May 23, 2002
The Black Company
The first novel of "The Black Company," written by Glen Cook.
There are some books I read with a mixture of anguish and optimism. These are the "B Movie" books, the ones that make me simultaneously think, "How did this ever get published?" and, "Oh good, when I finally finish My Story[*] I actually have a chance."
There are also books that I go to my in-laws house so I can throw them down the stairs, repeatedly. You know, books the Book Swap looks at and just gives an evaluating, "Hmmmm."
This book belonged to the first category mentioned only by virtue of the fact that if you could get past the writing, there was an interesting story being suggested. Not an interesting story being shown, but told, as countless English teachers have reprimanded you.
The Lieutenant is a quiet man accustomed to the respect due his rank. He was so startled he said nothing. The courier became more offensive. Then the Lieutenant demanded, "What's your rank?"
That's a single paragraph. Alright, the book is "narrated" in a speaking form by "Croaker," a field surgeon with a romantic streak, implying that the words on the page relate to his other job, keeping the Annals of the Black Company.
The Black Company is a group of mercenaries who stick to their code, even if they're fighting for the "wrong side." This gives the book an interesting skew, as if there was another book somewhere on the other end talking about the adventure from the "usual perspective," of heroes against the Evil Undead Minions.
This book would prosper with a map alongside it. I usually find such maps extraneous, but I didn't feel I had a good mental picture of the countryside in this story, and when trying to "gain territory" with a military focus, however removed from the grit of real tactics, I like to have some idea of the environment.
Descriptions of the personalities are what drive any recognition of the characters in this book. Mistakes are made, people are killed (and worse!) Traps are laid worthy of dungeon master's notice, yet the system of how things work (especially magically) is not well-defined.
The story makes a certain kind of sense. It suffers slightly from the protagonist's syndrome, in an excuse to show more of "what's going on," the protagonist is given Special Treatment. On the other hand, the important points are resolved, the mysteries are winked at, and the writing improves.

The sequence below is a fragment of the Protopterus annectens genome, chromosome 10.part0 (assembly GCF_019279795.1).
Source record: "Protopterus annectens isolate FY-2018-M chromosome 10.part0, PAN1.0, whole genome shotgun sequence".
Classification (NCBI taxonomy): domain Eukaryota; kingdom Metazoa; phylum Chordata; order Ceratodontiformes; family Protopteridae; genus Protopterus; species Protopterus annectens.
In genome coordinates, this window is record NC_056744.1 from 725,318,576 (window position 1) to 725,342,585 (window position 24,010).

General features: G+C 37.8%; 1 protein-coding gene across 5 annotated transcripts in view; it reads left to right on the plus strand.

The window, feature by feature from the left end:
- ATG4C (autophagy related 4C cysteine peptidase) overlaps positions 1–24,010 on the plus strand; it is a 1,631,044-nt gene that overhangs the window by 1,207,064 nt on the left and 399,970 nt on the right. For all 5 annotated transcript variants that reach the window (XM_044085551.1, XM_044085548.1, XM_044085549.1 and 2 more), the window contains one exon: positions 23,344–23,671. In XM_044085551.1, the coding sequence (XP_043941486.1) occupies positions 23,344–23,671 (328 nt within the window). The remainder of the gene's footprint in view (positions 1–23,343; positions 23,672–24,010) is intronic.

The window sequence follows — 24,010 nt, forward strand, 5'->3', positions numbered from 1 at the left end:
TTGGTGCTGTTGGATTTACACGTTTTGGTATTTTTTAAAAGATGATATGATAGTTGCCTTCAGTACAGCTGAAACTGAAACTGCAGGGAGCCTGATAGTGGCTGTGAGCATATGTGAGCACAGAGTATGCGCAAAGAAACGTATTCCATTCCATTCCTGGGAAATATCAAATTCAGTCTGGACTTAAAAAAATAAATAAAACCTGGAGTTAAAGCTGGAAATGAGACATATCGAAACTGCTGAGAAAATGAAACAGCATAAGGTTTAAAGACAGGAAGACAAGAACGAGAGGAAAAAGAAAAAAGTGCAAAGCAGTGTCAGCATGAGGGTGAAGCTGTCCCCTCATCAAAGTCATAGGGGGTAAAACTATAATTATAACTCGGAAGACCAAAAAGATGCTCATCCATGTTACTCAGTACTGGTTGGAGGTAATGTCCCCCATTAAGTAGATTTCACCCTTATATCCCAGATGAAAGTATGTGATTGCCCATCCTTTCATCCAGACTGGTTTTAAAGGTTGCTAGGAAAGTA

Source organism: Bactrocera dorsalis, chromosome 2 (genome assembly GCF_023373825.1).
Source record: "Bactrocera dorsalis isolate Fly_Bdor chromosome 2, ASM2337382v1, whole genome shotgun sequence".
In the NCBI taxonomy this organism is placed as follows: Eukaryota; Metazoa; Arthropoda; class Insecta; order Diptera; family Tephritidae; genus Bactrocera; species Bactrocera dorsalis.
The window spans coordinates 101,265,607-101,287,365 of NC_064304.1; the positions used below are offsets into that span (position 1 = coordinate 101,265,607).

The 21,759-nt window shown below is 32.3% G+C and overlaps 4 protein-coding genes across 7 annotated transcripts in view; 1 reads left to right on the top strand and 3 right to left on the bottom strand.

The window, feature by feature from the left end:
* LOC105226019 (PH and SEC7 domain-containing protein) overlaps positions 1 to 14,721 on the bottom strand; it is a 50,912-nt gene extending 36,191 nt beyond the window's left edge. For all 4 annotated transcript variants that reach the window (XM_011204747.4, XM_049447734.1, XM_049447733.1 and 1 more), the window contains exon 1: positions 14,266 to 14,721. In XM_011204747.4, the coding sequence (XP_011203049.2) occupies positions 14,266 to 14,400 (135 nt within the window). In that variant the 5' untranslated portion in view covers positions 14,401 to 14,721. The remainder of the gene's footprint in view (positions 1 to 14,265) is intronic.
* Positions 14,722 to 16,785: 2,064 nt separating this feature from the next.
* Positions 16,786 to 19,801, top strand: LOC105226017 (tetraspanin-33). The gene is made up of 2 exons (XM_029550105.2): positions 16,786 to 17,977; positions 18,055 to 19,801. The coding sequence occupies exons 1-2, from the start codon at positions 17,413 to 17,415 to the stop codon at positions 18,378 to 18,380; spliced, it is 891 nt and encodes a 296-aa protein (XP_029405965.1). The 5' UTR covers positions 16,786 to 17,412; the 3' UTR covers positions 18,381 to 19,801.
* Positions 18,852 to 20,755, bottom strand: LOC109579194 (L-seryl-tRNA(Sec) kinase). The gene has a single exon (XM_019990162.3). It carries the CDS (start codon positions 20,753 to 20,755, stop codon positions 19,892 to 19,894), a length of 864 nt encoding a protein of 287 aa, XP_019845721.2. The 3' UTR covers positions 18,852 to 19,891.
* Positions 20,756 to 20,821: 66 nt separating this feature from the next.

The story contains prophecies, evil undead minions, grit, magical meihem, a couple of shapeshifters, a jibe at romances, evil wizards, good wizards, and sheep in wolves' clothing. It's a series you can miss, but I expect I'll probably be tracking down more of it.
[*] My Story: the story every writer is dabbling with for eventual finish.
Posted by Meera at 1:13 AM
May 14, 2002
Angel to move to Sunday
SciFi Wire is reporting that Angel was renewed, but will move to Sunday nights, paired with Charmed.
Interesting mix. But this might mess up my chances for trying to watch Alias again (sigh).
Posted by Julia at 11:50 AM
Angel - Benediction - 05/13/02
SPOILER ALERT! Just highlight the text in the page to see the missing words.
There, now that that's out of the way...
Holtz is just plain, darned Evil.
Evil with a Capital E.
That's why I love him, and why I'll miss him now that he's gone. To get Justine to stab him in such a way that it looks like a vampire bite, after giving the letter to Holtz...pure beauty.
I do like Connor/Steven.
This was just a wonderful episode all around. For a good recap, go here.
I enjoyed the bonding of Angel and Connor, after the fight in the bar. I was glad they brought back Justine, even if it's only for more torture and pain.
I personally didn't think Wesley's hesitation was deciding whether or not to warn Justine. I just thought his hesitation was deciding how to reply to Lilah, but maybe that's just me. I really, really can't see Wesley going over to the Dark Side, aka joining Wolfram & Hart. It would really ruin the show for me. But it looks like they're pushing him in that direction, and that's probably how they'll end the season next week, with a nice cliffhanger of him showing up on Lilah's doorstep.
I am STILL not pleased with the Cordy being in love with Angel sideplot. It will be easy to get rid of Groo, but I don't know...it's just wrong in my eyes. Almost as bad as Fred and Gunn.
Now Gunn, I could see him going over to W&H, but maybe I just don't like him as much as I like Wesley.
However, I will repeat the mantra to myself. "Trust in Joss. Joss will provide."
But he better not provide us with crap.
Rating - 8/10. And let's hope Cordy doesn't keep putting the "love glow" on everyone they meet.
Posted by Julia at 9:56 AM
May 2, 2002
Dune: House Atreides
When I was twelve, my father had me memorize the "Litany of Fear" from Dune. I used it one night as a meditation while trying to conquer my fear of heights while riding a swing in a pitch-black carnival outside Los Angeles.